Lockheed Martin is developing a successor to the storied U-2 spy plane, Flightglobal reports.
Lockeed Martin’s “Skunk Works,” the office in charge of developing the company’s high-end future defense systems, is in the planning stages for a spy plane that combines the best features of both Lockheed’s U-2 and Northrop Grumman’s RQ-4 Global Hawk drone.
The RQ-4 and the U-2 already perform similar operational roles. But the Global Hawk is more difficult to detect than a U-2 and is unmanned.
Ideally, Skunk Works would combine the best features of the Global Hawk with the U-2 to create an optionally-manned high-altitude surveillance aircraft with the latest sensors.
The U-2 is a high-altitude manned surveillance plane. With a service ceiling of up to nearly 85,000 feet, the plane is capable of flying for 8 hours at a time at speeds of 500 miles per hour.
The RQ-4 is also a high-altitude surveillance craft, although it is unmanned and flown by a team of remote operators. It was originally designed to complement manned surveillance craft such as the U-2, although US military planners have long intended to replace the U-2 with the Global Hawk.
The Air Force has determined that its U-2s can be kept capable of flying until 2045. But due to a shrinking budget, the U-2 is slated to be retired by 2019. This looming deadline has prompted Lockheed to try to develop an updated version of its iconic spy plane.
“Think of a low-observable U-2,” Lockheed’s U-2 strategic development manager, Scott Winstead, told Flightglobal. “It’s pretty much where the U-2 is today, but add a low-observable body and more endurance.”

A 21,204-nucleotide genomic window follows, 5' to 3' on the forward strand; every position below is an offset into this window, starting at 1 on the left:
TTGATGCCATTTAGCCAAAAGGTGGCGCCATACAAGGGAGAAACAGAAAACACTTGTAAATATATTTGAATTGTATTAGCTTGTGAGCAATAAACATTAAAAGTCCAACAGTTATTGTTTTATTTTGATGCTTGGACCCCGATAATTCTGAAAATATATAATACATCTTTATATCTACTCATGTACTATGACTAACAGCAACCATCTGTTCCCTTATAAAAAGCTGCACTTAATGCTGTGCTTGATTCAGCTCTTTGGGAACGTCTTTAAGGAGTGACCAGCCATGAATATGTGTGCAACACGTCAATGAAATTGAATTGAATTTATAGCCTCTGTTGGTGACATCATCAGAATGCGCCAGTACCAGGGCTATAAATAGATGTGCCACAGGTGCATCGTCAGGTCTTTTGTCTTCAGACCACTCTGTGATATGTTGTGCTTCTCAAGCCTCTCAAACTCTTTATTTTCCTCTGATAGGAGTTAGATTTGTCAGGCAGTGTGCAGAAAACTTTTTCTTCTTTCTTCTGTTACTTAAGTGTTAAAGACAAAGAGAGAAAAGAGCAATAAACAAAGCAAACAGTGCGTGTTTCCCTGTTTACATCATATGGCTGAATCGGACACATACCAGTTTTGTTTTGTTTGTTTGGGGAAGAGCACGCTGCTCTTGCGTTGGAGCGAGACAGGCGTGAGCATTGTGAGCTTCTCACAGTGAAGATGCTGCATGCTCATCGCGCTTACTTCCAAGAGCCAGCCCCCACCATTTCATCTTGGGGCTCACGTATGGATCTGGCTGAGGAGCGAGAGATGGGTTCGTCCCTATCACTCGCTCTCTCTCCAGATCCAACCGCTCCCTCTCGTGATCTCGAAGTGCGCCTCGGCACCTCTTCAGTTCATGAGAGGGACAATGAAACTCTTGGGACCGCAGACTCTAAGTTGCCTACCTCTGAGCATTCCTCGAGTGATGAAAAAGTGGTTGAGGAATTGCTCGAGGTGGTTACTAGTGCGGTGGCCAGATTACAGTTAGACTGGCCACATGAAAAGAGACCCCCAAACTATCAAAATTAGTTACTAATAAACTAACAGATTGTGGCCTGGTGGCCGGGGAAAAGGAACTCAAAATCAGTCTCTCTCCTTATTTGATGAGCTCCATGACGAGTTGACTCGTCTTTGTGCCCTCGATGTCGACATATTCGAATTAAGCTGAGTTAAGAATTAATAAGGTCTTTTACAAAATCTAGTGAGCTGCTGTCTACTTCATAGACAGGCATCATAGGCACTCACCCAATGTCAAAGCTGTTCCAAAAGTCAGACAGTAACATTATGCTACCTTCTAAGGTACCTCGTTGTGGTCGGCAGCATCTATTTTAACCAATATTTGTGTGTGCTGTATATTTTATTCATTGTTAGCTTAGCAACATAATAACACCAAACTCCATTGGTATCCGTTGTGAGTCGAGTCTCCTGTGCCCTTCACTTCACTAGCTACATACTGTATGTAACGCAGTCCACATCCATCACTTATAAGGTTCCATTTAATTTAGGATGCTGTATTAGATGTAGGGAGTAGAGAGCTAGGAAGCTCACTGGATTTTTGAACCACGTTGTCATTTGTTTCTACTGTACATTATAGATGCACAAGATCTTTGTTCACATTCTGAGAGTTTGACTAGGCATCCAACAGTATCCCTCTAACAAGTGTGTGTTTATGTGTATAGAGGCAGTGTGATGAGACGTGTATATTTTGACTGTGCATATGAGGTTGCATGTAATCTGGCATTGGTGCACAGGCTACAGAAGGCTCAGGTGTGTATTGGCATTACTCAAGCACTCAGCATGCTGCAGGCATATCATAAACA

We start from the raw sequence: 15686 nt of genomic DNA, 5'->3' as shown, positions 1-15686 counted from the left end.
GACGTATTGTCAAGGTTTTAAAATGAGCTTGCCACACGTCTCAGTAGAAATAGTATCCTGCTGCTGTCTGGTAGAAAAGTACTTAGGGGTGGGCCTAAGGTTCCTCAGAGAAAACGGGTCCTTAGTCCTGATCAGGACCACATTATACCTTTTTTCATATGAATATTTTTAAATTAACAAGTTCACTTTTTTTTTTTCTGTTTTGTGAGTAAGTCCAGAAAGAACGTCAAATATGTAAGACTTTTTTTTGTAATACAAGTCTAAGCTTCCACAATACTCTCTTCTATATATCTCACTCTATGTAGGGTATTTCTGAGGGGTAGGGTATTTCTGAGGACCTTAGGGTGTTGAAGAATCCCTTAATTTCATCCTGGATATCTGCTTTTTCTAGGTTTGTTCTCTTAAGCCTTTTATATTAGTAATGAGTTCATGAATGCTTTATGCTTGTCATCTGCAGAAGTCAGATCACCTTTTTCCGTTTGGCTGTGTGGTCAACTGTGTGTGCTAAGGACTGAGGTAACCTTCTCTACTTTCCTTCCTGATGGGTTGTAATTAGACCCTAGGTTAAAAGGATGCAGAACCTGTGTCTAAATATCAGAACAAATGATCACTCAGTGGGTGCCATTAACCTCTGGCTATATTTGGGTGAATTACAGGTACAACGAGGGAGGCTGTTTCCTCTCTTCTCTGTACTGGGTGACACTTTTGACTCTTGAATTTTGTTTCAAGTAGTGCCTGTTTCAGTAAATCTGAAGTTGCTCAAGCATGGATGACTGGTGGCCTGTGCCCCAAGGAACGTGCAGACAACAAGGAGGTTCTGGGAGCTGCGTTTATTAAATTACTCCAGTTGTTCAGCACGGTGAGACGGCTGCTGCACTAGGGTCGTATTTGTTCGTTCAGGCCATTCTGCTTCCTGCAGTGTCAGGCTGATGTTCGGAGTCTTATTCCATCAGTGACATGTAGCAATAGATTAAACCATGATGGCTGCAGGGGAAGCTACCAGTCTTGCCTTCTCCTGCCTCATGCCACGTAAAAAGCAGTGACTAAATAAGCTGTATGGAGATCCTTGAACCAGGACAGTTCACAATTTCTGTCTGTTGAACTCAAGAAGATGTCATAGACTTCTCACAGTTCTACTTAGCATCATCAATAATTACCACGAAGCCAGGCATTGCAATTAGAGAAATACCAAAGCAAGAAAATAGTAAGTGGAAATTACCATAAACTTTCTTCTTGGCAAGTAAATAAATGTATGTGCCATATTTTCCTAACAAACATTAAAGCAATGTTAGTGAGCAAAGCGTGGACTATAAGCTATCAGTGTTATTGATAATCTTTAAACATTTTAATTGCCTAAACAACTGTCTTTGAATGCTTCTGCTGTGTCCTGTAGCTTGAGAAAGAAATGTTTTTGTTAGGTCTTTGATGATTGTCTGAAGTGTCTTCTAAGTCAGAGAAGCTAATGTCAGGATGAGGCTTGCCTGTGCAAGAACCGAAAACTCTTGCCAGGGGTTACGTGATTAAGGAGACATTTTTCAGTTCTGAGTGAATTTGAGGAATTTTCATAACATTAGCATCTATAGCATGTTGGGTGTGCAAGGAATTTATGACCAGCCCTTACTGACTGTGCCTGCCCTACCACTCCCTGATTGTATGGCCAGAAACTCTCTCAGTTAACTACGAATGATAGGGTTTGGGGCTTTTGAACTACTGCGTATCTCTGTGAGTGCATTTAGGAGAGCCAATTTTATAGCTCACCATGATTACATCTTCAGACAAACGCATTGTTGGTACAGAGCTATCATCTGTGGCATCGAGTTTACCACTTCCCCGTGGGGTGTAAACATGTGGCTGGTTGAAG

By being optionally manned, Lockheed hopes that the U-2 successor could offer a wider mission range than either a solely manned or unmanned aircraft, Winstead told Flightglobal.
Alongside the B-52, the U-2 is the longest serving aircraft in the US Air Force. Both planes were introduced in 1955 and have been in the US fleet ever since.
Because of the plane’s ability to operate at extremely high altitudes, the Air Force maintains that the U-2 is one of the most effective reconnaissance platforms ever built. The U-2 is generally cheaper to operate than surveillance drones, and it has become a staple aircraft in the monitoring of the Korean Demilitarized Zone.
In a stunning reversal after years of tight-lipped silence, Army officials have revealed the capabilities of the “physical training belt,” a reflective band soldiers wear around themselves to ward off everything from bullets to badgers to STDs.
“The Department of Defense has previously hidden the details of this lifesaving technology for fear of it falling into the wrong hands,” an Army spokesman said in a conference. “But our NATO allies and the American people deserve to know the simple fact: PT belts save lives.”
The PT Belt, also known as the “glow” or “reflective” belt, is worn around the chest or waist. According to newly released documents, it bends gravity. Here’s what it can do: